& starvation – he then begged me not to repeat this for he feared being hanged. The Turkish General arrived shortly afterwards, and informed us that we were only in the barrack temporarily, & that we should shortly be billeted in Hotels. After two hours more during which time we continued to try and shake off the “insect patrols” who were still in close contact with us, we started off in small parties to our Hotels under the charge of a Ziaptieh or gendarme, who wore round his neck a brass plate very similar to the plate which enables you to distinguish the difference between a port or sherry decanter. With him were a few Arab soldiers with fixed bayonets. Unfortunately, the word for “prisoner” in the Turkish tongue is the same as that for “a slave”, so our guard was far from civil, and wondered, I think, why we were not in leg-irons. On our complaining of the behaviour of the guards and threatening to report the Turkish police officer to the General, this officer explained to his men, those “Sons of the Desert”, that it was not the correct to dig a British officer in the stomach with the butt of a rifle and to knock his helmet off by way of explaining that it was forbidden to look out of the front door!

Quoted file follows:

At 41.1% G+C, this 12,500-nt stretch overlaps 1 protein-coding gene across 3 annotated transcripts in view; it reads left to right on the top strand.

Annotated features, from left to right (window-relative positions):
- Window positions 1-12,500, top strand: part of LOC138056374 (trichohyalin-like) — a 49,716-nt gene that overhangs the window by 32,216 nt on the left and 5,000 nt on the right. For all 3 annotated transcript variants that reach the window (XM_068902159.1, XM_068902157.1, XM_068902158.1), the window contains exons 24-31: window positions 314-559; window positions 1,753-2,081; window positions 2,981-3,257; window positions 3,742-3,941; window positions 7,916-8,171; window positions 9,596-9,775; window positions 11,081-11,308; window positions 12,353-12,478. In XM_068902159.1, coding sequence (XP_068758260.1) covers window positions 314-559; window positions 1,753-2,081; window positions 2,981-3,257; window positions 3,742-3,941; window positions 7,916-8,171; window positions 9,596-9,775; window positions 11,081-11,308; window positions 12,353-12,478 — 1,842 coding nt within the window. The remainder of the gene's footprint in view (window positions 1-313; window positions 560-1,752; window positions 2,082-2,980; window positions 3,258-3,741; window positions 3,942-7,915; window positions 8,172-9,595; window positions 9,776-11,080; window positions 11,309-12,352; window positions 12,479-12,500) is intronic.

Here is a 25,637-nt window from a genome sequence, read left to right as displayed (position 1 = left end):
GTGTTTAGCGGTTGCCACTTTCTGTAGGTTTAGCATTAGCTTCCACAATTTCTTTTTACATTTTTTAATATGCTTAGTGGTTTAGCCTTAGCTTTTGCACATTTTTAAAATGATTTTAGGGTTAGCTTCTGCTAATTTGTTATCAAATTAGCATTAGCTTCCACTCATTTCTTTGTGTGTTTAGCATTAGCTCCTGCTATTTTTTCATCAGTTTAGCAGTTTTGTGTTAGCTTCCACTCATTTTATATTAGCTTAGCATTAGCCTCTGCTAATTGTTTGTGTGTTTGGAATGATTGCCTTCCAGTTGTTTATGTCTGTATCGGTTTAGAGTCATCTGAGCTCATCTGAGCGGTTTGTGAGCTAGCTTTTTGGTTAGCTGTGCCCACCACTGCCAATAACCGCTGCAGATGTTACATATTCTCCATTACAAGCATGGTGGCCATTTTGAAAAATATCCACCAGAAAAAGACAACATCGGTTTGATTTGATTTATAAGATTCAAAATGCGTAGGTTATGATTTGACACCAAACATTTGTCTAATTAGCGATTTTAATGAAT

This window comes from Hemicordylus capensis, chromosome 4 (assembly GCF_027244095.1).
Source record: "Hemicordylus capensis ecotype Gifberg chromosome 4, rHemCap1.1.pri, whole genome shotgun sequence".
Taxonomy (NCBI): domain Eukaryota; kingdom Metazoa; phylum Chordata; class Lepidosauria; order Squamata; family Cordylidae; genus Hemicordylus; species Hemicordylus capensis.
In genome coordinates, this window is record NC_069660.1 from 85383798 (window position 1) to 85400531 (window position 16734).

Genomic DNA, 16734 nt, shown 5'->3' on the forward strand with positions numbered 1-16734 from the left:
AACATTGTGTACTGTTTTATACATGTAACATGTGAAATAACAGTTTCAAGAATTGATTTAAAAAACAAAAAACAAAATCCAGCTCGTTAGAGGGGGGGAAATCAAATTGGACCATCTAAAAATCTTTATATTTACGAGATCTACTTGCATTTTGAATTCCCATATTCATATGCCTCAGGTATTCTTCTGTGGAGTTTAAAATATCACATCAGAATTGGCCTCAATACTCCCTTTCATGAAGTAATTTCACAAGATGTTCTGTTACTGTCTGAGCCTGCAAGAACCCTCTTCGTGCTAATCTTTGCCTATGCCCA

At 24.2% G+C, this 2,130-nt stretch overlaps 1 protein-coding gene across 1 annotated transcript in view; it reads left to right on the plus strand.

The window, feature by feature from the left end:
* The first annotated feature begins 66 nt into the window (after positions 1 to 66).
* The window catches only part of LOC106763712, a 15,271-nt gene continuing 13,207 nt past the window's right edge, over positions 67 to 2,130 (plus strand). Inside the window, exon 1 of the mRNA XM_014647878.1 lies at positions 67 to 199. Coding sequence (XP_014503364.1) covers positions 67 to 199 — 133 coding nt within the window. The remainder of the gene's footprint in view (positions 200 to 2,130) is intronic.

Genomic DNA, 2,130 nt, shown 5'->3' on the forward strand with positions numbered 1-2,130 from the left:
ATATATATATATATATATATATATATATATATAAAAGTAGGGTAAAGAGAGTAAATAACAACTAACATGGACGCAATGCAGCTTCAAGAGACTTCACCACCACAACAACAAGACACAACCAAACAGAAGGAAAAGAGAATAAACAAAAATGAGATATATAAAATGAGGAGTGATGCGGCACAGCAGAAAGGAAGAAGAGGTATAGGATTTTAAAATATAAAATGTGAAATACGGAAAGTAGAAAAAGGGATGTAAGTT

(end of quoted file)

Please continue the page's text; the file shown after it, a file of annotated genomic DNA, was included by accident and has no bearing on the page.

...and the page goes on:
Our small party of ten were allotted